Brainstem cavernous malformations (BSCMs) are relatively uncommon, low-flow vascular lesions in children. Given the paucity of data, guidelines regarding the clinical management of BSCMs in children are lacking and the surgical indication is most commonly based on an individual surgeon’s judgment and experience. The goal in this study was to evaluate the clinical behavior of BSCMs in childhood and the long-term outcome in children managed conservatively and surgically.
This was an observational, retrospective study including all children with BSCMs who were followed at 2 institutions between 2008 and 2020.
The study population consisted of 40 children (27 boys, 67.5%) with a mean age of 11.4 years. Twenty-three children (57.5%) were managed conservatively, whereas 17 children (42.5%) underwent resection of BSCMs. An aggressive clinical course was observed in 13 children (32.5%), who experienced multiple hemorrhages with a progressive pattern of neurological decline. Multiple BSCMs were observed in 8 patients, of whom 3 patients presented with a complex of multiple tightly attached BSCMs and posed a significant therapeutic challenge. The overall long-term outcome was favorable (modified Rankin Scale [mRS] scores 0–2) in 36 patients (90%), whereas an unfavorable outcome (mRS scores 3 and 4) was seen in 4 children (10%). An mRS score of 5 or 6 was not observed. The mean (± SD) follow-up was 88.0 (± 92.6) months.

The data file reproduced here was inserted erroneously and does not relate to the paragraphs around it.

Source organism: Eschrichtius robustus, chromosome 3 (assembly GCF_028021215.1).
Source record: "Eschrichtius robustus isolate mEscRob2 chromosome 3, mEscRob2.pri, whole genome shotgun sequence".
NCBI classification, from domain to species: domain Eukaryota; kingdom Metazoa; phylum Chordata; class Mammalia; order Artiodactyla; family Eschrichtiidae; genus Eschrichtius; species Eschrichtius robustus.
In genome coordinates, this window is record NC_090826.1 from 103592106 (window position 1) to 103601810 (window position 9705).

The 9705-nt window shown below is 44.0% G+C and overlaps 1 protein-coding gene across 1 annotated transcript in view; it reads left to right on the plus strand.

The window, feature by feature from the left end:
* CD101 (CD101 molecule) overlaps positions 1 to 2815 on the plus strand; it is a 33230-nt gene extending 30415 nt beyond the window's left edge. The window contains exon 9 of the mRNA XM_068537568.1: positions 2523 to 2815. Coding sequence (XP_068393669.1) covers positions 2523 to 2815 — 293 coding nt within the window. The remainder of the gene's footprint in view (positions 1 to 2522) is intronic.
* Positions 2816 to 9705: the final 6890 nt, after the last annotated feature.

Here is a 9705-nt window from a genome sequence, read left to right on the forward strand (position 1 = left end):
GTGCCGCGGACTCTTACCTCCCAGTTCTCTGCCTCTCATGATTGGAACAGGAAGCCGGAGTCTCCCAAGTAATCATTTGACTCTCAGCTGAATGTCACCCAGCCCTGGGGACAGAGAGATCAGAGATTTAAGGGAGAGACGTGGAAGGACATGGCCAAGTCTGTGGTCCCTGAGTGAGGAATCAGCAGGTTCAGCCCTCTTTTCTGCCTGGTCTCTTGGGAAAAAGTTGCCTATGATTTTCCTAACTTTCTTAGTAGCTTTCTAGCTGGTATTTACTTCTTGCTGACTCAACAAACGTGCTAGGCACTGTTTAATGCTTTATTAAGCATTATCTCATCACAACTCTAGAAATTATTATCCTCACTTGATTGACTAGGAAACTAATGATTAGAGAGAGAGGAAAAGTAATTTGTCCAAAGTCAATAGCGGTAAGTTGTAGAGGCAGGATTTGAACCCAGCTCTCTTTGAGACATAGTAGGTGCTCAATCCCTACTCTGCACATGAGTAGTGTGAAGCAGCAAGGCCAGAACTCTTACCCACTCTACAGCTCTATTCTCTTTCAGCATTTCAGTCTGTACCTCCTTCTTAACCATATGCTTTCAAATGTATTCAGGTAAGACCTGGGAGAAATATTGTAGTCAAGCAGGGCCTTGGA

The clinical course of BSCMs in children is highly variable, with benign lesions on the one hand and highly aggressive lesions with repetitive hemorrhages on the other. Given the greater life expectancy and the known higher functional recovery in children, surgical treatment should be considered early in young patients presenting with surgically accessible lesions and an aggressive clinical course, and it should be performed in a high-volume center.